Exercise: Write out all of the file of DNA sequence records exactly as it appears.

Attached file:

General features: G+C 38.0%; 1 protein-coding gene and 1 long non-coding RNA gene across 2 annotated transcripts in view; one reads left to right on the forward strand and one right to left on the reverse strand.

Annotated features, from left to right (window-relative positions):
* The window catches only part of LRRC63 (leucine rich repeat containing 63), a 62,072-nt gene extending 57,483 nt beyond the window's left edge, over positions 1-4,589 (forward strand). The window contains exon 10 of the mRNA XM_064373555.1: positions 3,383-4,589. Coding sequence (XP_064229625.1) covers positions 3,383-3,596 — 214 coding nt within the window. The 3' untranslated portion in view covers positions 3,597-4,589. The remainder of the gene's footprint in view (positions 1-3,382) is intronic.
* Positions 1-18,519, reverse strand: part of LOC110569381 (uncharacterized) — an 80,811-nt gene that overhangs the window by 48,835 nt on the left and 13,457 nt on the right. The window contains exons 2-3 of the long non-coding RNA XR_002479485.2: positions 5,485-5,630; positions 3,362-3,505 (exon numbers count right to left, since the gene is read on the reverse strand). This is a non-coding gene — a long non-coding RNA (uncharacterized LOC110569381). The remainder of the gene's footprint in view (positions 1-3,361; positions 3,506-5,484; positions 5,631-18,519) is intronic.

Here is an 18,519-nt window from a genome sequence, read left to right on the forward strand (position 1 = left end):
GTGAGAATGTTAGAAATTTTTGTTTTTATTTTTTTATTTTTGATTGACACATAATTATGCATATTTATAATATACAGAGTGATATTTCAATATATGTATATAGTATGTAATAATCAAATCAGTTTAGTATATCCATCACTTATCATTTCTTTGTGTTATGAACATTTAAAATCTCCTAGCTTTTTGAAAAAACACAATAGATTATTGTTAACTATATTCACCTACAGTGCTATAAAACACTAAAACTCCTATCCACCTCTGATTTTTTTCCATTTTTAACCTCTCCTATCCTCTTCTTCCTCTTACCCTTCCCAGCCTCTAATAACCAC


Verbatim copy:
General features: G+C 38.0%; 1 protein-coding gene and 1 long non-coding RNA gene across 2 annotated transcripts in view; one reads left to right on the forward strand and one right to left on the reverse strand.

Annotated features, from left to right (window-relative positions):
* The window catches only part of LRRC63 (leucine rich repeat containing 63), a 62,072-nt gene extending 57,483 nt beyond the window's left edge, over positions 1-4,589 (forward strand). The window contains exon 10 of the mRNA XM_064373555.1: positions 3,383-4,589. Coding sequence (XP_064229625.1) covers positions 3,383-3,596 — 214 coding nt within the window. The 3' untranslated portion in view covers positions 3,597-4,589. The remainder of the gene's footprint in view (positions 1-3,382) is intronic.
* Positions 1-18,519, reverse strand: part of LOC110569381 (uncharacterized) — an 80,811-nt gene that overhangs the window by 48,835 nt on the left and 13,457 nt on the right. The window contains exons 2-3 of the long non-coding RNA XR_002479485.2: positions 5,485-5,630; positions 3,362-3,505 (exon numbers count right to left, since the gene is read on the reverse strand). This is a non-coding gene — a long non-coding RNA (uncharacterized LOC110569381). The remainder of the gene's footprint in view (positions 1-3,361; positions 3,506-5,484; positions 5,631-18,519) is intronic.

Here is an 18,519-nt window from a genome sequence, read left to right on the forward strand (position 1 = left end):
GTGAGAATGTTAGAAATTTTTGTTTTTATTTTTTTATTTTTGATTGACACATAATTATGCATATTTATAATATACAGAGTGATATTTCAATATATGTATATAGTATGTAATAATCAAATCAGTTTAGTATATCCATCACTTATCATTTCTTTGTGTTATGAACATTTAAAATCTCCTAGCTTTTTGAAAAAACACAATAGATTATTGTTAACTATATTCACCTACAGTGCTATAAAACACTAAAACTCCTATCCACCTCTGATTTTTTTCCATTTTTAACCTCTCCTATCCTCTTCTTCCTCTTACCCTTCCCAGCCTCTAATAACCAC